I have a question about FFT. I want to implement Cooley-Tukey FFT algorihtm but i must know how much RAM i need. I have N samples (24bit) so i need 3xN bytes for input and 3xN bytes for output and how much more?

There are FFT algortihms that allow the computation to occur "in place", so a separate output memory is not required unless you are then going to process the results further. Google "FFT in place".

3xN for input, 3xN for the infamous but necessary pre-zeroed "buffer"; that space can also be used during the transform (there are a few in-place versions), and maybe a few dozen or so for intermediate calcs (Real, Imaginary, Sine, Cosine; butterfly, etc). Else double for 6xN on seperate output.

now that depends. if you convert that to floats, you would need the Sizeof(Float)*N*2; the reason for the 2 is that you need the Real and imaginary readings. if you are attempting a full integer level FFT which i have done, you would need to allocate 4*N*2; 4 bytes for each 32 bit. place the 24 bit sample in upper order, and use the lower byte for your fraction. That is just my opinion of course.

--
"I'm never wrong, once i thought i was, but was mistaken"
Real Programmers Do things like this.

Dnia Sat, 24 Mar 2007 19:24:49 -0500, Jamie napisa³(a):

I have 2.5M samples for each 24bit because I need high frequency resolution. That what i want to do is a kind of THD meter. I think 2.5M/s samples is enough for band 20-100kHz. (maybe I'm wrong)

But I don't understand what You mean "little chucks"? You mean that I should divide all 2.5M samples to smaller parts and make on each FFT?

By time you get through an FFT, you lose bits. You should usually figure on dropping one bit for every power of two in the length. This means that at 24bits, your results will be poor. You may want to add some LSB space to the values to help prevent this.

Now this one i gan agree mostly with. Proper FFT does require imaginary input and does produce imaginary output (sine-cosine). In most real cases the imaginary input is all zero, but it does double the input buffer space needed to compute the FFT and doubles the output size as well.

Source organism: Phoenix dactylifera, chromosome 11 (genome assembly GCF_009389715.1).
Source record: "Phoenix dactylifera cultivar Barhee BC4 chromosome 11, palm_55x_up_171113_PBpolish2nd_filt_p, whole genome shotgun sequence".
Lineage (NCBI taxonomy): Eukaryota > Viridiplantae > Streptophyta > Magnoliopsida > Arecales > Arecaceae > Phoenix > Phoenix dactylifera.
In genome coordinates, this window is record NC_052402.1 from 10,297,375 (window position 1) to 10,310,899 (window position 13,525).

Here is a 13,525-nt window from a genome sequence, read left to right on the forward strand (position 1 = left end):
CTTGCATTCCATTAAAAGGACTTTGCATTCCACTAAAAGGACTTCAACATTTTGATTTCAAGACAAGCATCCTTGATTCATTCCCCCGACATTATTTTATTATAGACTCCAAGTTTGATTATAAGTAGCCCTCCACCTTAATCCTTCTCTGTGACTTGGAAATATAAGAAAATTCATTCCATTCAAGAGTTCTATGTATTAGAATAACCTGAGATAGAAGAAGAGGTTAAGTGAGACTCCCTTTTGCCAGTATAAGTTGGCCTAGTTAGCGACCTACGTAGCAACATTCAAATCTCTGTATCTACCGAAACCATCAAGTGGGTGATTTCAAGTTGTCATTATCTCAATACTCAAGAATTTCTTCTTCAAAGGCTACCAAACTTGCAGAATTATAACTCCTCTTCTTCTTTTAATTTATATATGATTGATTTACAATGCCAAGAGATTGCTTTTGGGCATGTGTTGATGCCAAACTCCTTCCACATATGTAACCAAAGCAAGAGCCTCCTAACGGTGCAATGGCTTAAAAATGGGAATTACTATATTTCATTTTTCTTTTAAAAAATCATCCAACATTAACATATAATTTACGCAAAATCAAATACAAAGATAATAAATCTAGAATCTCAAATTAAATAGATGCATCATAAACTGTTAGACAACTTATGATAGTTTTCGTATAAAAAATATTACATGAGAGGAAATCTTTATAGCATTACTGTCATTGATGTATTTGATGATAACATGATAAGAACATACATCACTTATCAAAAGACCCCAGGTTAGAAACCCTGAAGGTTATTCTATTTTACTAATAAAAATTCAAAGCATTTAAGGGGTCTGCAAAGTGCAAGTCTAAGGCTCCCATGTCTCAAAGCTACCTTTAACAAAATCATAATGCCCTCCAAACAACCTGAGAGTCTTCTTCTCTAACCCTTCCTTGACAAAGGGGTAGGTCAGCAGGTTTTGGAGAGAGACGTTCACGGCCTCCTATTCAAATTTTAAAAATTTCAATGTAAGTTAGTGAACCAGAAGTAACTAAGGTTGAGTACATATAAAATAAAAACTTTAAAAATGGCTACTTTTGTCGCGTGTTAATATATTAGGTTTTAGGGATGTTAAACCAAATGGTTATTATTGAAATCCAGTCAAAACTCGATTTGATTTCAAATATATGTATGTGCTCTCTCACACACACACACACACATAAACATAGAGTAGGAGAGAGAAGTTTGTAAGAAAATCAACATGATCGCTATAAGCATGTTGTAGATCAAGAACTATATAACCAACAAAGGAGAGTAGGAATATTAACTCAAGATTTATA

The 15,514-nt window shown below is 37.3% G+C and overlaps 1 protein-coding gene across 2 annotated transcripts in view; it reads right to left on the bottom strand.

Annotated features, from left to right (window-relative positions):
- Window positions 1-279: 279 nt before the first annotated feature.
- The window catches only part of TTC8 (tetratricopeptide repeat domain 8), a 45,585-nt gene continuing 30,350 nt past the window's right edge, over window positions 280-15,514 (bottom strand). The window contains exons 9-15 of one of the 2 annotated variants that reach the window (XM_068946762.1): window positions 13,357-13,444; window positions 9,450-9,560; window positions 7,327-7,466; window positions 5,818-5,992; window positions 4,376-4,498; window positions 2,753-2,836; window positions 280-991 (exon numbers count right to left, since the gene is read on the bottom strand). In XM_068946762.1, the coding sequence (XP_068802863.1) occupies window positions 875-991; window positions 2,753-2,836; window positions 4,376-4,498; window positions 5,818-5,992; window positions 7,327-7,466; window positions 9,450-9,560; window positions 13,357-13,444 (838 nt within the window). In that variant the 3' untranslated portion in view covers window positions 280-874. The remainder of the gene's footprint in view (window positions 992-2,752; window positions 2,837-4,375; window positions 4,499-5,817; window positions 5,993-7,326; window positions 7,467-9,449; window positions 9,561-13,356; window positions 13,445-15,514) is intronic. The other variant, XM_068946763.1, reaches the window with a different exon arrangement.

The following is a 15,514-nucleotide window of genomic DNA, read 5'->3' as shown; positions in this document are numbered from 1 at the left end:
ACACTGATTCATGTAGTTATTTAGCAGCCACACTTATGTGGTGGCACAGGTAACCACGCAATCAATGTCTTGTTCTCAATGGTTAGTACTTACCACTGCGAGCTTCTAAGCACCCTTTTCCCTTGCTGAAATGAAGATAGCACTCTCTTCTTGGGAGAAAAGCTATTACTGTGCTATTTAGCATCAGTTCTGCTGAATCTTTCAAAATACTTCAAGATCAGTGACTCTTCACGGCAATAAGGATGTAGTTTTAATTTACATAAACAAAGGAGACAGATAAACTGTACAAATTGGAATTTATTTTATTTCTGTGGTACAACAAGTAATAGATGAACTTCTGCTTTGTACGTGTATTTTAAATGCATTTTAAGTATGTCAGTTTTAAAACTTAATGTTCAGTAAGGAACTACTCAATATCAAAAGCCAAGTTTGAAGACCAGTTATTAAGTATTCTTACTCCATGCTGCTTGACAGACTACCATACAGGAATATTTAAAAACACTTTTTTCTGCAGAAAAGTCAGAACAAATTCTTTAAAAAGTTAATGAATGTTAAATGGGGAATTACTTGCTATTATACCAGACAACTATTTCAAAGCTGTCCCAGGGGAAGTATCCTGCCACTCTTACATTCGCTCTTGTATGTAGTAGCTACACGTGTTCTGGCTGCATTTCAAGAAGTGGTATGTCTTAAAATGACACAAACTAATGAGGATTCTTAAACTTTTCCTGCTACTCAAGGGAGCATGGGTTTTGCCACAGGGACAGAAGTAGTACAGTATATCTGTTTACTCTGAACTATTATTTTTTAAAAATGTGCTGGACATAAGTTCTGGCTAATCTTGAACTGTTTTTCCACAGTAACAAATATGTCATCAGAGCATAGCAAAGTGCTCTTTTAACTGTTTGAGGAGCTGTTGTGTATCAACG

There are various tradeoffs in setting up any particular implementation, you can have in place computation (where the input buffer, the output buffer, and the computation all take place in a single buffer space), the input buffer can be in-order or "decimated" (the ordering mixed up in a particular way), the output may be the in-order or decimated. Also the coefficients may be read from a table or computed "on-the-fly" (a memory space versus time tradeoff, usually with options in between the limit cases). Reordering algorithms take only a little time and can easily be in-place, and normally take little time.

If you need to support streaming instead of computing on a single sample you may need to double the input buffer space yet again.

If you are using integer math for the FFT you need to consider how to prevent or handle overflow and underflow cases which will occur, this often becomes the requirement for additional bits/bytes for the buffer.

--
JosephKK
Gegen dummheit kampfen die Gotter Selbst, vergebens.

I'll take your word for it, I have only done up to 500 khz sampling in code writing for it. The last project was for a vibration monitor system and we kind of went over board with the project but we wanted good resolution. The transducers were a bit hard to find

--
"I'm never wrong, once i thought i was, but was mistaken"
Real Programmers Do things like this.

No, if you have purely real inputs (and hence half of the outputs are redundant by conjugate symmetry), there are numerous methods to save a factor of two in memory (and time) over the complex transform. These methods can also operate in-place.

So, the answer to the original poster is that he/she needs storage for the N samples (overwritten by the N outputs), plus O(1) additional memory, at minimum. Of course, various algorithms may require more memory in exchange for better speed, accuracy, and/or simplicity.

You'll have to do some googling, but there is a FFT library for linux. No need to reinvent the wheel.

I saw your other post regarding THD. You need to beware of edge effects if the source is not synchronous to the sampling AND the data at the edges are not continuous. You need the sample clock and sine source to be synchronous else the energy gets "smeared" between bins. The edge effects are hard to explain, but visualize the end of the sample stream being wrapped around and touching the beginning of the stream. If there is a hickup here, this shows up as an artifact. This is why more analysis is done by windowing the data. To be honest, you really need to read a basic DSP book like Openheim and Schafer.

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